Authoritarian Parents

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Authoritarian Parenting: The Impact on Children.
By Matthew J. Miller, Psy.D.

Baumrind’s Parenting Styles
Parenting Types: 1. Authoritarian 2. Authoritative 3. Permissive 4. Neglectful In the early 1960’s, psychologist Diana Baumrind conducted experiments with parents. These experiments were designed to identify and understand how parents differ in their responses to their children. As a result of the Baumrind study as well as further research, four main styles of parenting were delineated. They are Authoritarian, Authoritative, Permissive, and Neglectful. Each style has its own characteristics as well as effects on children’s development. This article will discuss the impact on children of authoritarian parenting.

Authoritarian Parenting

For Authoritarian parents, rules are often more important than relationship. Authoritarian parents have many rules and they enforce them. They expect and demand adherence to high standards. Having high standards for the behavior of children is not necessarily a bad thing. However, the way they go about achieving these high standards hurts the relationship between the parent and child. The authoritarian parent often fails to explain the reasoning for the rules. In fact, they do not engage in much conversation with their children regarding the rules. When children ask, “why?” the response is, “Because I said so.” Not only does authoritarian parenting impact the current relationship between parent and child, but this type of parenting can have long-term effects on the emotional development of the child even into adulthood. In addition, the impact of this style of parenting can also be felt in the child’s relationship with God.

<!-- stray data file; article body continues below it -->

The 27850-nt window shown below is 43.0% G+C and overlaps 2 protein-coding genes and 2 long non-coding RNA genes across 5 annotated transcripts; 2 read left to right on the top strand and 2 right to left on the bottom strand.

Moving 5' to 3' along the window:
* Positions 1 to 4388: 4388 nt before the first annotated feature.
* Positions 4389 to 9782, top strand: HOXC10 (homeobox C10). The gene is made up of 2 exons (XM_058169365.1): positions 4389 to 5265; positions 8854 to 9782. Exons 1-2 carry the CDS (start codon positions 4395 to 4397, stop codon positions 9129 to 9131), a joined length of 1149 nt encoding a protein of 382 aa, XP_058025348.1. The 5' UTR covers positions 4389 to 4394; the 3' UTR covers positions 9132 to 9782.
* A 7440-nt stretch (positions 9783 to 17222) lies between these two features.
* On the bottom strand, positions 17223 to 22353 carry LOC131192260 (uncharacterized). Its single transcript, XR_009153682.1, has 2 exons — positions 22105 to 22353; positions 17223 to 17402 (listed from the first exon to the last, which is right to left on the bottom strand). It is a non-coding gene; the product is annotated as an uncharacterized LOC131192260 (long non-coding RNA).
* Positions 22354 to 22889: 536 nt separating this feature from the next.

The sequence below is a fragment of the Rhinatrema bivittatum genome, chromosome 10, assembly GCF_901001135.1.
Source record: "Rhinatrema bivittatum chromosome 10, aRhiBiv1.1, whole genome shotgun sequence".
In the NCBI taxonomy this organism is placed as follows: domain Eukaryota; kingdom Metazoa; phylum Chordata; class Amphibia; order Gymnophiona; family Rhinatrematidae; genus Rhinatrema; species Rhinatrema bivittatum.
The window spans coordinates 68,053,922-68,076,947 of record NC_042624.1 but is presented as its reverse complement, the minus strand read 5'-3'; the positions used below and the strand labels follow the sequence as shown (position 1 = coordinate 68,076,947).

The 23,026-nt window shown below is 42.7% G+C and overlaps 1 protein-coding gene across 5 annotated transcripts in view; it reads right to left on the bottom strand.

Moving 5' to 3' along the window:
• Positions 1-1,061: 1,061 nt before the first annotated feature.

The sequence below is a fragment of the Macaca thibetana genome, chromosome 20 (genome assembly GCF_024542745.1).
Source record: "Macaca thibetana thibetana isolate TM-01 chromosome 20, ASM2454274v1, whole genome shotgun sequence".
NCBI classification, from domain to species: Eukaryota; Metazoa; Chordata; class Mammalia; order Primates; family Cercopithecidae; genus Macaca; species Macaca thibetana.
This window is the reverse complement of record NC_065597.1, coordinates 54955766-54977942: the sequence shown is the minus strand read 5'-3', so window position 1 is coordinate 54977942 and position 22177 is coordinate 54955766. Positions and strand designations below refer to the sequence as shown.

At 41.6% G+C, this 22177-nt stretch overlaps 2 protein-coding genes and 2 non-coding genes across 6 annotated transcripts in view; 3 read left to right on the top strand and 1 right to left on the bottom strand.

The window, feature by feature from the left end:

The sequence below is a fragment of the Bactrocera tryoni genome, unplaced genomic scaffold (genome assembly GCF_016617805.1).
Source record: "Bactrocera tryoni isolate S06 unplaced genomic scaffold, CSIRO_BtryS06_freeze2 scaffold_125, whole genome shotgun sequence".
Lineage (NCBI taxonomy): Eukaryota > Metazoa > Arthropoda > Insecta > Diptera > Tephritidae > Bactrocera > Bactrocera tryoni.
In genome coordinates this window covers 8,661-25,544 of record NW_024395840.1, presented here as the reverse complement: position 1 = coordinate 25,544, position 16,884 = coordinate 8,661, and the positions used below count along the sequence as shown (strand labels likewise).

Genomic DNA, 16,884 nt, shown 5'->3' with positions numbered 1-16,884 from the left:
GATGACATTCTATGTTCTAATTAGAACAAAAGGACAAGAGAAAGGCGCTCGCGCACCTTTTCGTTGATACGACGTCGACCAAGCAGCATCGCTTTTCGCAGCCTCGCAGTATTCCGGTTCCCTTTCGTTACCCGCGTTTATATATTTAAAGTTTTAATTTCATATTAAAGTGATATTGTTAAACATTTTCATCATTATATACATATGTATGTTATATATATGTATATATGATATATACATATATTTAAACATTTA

The Current Relationship
There is a strong element of fear that pervades an authoritarian household. Much like an authoritarian government, there is compliance with rules, but the compliance is typically not out of love. Children in an authoritarian home comply out of fear. Fear of punishment and fear of the withholding of affection drives these children to comply. In addition to fear, the child does not feel loved and accepted by their parents. Children are punished for even minor infractions. Often, these punishments do not fit the crime and are overly punitive. Even worse, the punishments often result in relationship consequences which include a withholding of love and affection from the parents to the child. As a result, the child begins to learn that they are loved and accepted for what they do, rather than for who they are. John, a high-school basketball player I met, had this type of relationship with his father. His father would come to all of his games to see him play. While a parent’s presence at a child’s games should be a source of encouragement, for John it was not. If John had a good 2

Current Relationship Consequences: 1. Fear 2. Lack of love and acceptance 3. Lost opportunities for guidance

game, his father was like a “Chatty Kathy” doll on the way home. You could not shut him up. On the other hand, if John’s game did not go as well, there was absolute silence. His father would not speak to him. John learned quickly that there were conditions placed on him to received love. He was loved if he performed. He was not love if he did not perform. Children raised by authoritarian parents often are compliant with parental rules. Authoritarian parents point to this compliance as evidence that their style of parenting is working. However, as with many things in life, there is an opportunity cost to decisions we make. Growing up is difficult, especially in this day and age. There are many times that a child will need help and guidance as they grow. When we seek guidance, we tend to seek it from relationships where we feel loved and accepted. Since children of authoritarian homes do not experience love and acceptance from their parents, they will seek counsel from someone outside the home, or they may seek no counsel at all. While the...
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